The Red Line transit project, a proposed 14-mile, east-west, light rail system now estimated to cost $2.5 billion, took another step forward today.
The Baltimore Red Line Final Environmental Impact Statement, prepared by the Federal Transit Administration and the Maryland Transit Administration is available for 45 days of public review.
The Red Line study and evaluation summarizes the transportation and environmental impacts related to the implementation of the proposed transit line, which would connect Johns Hopkins Bayview Medical Center and Greektown in East Baltimore with Woodlawn and the Social Security Administration in Baltimore County.
The document, which will be available at local libraries, among other locations, can also be found online here.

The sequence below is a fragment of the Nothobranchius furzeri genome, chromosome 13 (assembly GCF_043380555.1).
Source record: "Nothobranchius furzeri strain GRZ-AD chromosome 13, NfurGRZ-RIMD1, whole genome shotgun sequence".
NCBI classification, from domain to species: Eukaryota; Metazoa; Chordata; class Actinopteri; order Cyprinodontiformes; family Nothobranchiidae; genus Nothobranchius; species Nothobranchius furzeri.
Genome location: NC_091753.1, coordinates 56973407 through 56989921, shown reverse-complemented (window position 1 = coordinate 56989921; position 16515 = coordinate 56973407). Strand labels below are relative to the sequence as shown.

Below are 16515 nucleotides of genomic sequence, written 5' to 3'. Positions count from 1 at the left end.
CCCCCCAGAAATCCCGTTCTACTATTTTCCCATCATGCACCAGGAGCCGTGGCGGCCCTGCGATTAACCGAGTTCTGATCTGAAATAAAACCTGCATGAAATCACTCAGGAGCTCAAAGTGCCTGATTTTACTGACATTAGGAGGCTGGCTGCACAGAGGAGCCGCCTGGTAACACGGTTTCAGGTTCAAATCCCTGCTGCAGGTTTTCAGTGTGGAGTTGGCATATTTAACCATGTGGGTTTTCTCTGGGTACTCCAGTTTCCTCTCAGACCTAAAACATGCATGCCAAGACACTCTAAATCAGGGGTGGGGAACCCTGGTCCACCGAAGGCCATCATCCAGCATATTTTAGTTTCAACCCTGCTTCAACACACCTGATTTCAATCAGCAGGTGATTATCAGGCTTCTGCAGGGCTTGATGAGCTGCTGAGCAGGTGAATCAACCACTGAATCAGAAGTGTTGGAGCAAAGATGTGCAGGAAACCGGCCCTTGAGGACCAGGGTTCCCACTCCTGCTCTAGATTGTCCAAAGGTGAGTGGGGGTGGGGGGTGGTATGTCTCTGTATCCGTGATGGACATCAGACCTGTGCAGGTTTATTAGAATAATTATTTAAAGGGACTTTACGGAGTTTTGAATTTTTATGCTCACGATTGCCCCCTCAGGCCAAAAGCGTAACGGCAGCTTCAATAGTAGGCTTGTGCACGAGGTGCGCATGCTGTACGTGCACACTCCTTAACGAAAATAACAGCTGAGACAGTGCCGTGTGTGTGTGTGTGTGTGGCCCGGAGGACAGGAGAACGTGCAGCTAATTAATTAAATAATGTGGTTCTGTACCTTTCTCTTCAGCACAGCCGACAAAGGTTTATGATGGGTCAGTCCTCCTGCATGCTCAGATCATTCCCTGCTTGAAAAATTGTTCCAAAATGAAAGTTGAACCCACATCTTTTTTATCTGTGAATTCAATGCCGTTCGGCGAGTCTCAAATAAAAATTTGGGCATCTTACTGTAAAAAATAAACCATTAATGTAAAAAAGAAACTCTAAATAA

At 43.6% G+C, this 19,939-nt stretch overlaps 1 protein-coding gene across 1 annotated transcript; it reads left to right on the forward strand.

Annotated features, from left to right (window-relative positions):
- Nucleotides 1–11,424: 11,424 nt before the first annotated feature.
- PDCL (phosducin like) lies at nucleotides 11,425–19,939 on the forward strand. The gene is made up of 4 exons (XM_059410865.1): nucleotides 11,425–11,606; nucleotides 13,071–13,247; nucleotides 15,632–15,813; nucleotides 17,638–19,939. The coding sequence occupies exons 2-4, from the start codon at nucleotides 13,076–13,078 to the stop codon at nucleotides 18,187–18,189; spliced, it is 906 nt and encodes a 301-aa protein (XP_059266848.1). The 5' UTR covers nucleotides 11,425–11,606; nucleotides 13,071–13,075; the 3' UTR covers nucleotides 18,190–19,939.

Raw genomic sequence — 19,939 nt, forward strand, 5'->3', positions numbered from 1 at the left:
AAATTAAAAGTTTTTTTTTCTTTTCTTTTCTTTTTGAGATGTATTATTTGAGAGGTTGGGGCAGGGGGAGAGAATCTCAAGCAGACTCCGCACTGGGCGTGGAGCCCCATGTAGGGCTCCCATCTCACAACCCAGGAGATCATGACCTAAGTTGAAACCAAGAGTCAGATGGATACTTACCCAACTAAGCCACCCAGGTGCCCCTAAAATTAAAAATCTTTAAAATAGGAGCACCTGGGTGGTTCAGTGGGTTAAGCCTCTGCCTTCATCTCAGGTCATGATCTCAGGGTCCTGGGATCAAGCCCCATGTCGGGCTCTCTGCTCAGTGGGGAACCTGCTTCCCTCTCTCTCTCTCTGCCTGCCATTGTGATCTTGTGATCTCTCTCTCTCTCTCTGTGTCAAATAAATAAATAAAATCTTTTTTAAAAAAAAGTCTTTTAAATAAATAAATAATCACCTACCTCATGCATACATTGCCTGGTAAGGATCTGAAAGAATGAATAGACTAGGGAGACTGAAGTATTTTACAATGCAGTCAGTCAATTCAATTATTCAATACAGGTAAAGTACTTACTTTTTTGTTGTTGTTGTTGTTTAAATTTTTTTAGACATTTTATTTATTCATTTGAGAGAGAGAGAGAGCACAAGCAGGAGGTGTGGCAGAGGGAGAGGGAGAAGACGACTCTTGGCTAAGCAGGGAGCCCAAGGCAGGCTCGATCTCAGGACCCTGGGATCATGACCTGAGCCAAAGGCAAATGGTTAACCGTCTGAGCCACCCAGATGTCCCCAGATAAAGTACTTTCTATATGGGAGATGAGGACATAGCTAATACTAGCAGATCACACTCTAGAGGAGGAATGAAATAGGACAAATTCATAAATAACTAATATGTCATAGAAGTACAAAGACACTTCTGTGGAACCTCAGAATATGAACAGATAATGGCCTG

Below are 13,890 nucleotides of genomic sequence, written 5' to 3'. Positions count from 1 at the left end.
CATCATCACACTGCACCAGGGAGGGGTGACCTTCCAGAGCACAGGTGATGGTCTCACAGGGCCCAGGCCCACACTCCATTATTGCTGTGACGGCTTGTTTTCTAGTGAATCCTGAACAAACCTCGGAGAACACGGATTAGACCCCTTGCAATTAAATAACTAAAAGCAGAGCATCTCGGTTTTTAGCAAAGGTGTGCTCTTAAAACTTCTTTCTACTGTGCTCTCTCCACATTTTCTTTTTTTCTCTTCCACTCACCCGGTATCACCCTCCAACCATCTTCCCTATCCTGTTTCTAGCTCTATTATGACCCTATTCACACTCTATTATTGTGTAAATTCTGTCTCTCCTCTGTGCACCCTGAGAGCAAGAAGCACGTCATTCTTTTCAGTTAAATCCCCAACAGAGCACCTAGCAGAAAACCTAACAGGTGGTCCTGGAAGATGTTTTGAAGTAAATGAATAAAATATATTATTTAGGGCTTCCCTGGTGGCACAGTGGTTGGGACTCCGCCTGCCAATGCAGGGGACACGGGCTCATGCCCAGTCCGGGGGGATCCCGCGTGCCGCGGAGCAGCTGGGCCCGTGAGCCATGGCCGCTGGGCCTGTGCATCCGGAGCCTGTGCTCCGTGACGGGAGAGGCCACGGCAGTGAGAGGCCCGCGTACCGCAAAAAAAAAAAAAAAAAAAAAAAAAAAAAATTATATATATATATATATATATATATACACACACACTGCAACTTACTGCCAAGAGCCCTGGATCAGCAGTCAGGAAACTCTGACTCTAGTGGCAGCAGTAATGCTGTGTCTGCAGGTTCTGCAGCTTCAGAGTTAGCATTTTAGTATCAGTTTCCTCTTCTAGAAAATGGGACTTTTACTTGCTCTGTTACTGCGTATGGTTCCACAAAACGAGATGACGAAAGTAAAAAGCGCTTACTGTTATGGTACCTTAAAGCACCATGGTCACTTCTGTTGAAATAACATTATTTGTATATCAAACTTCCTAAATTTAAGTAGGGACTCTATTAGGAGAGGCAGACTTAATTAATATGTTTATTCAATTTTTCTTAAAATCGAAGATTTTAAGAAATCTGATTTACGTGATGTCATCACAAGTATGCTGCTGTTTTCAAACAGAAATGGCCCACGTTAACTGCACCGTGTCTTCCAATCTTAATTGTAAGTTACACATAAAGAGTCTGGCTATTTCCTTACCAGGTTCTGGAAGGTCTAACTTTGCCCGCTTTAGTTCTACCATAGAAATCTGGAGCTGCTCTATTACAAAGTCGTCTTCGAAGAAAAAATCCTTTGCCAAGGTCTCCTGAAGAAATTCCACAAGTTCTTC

According to the study, the projected light rail system would attract more than 50,000 riders a day by 2035 while operating from 5 a.m. to 1 a.m., Monday thru Friday; 6 a.m. to 1 a.m. on Saturdays; and from 10 a.m. to 10 p.m. on Sundays. Light rail trains would be designed for a top speed of 55 miles-per-hour, but actual speeds would vary from segment to segment.
All trains would stop at each of the planned 19 stations along the route — with no “express” trains.
Initiated by an MTA Study Team in community discussions a decade ago, in October the Red Line project was among 14 infrastructure projects around the country fast-tracked for environmental review. Following the public review, the FTA is expected to issue a Record of Decision on the project in February. A that point, the final design process would begin, according to the Red Line project’s timeline.
Construction is slated to begin in 2015, with the most of the construction to be complete by late 2020, and first line open in 2021.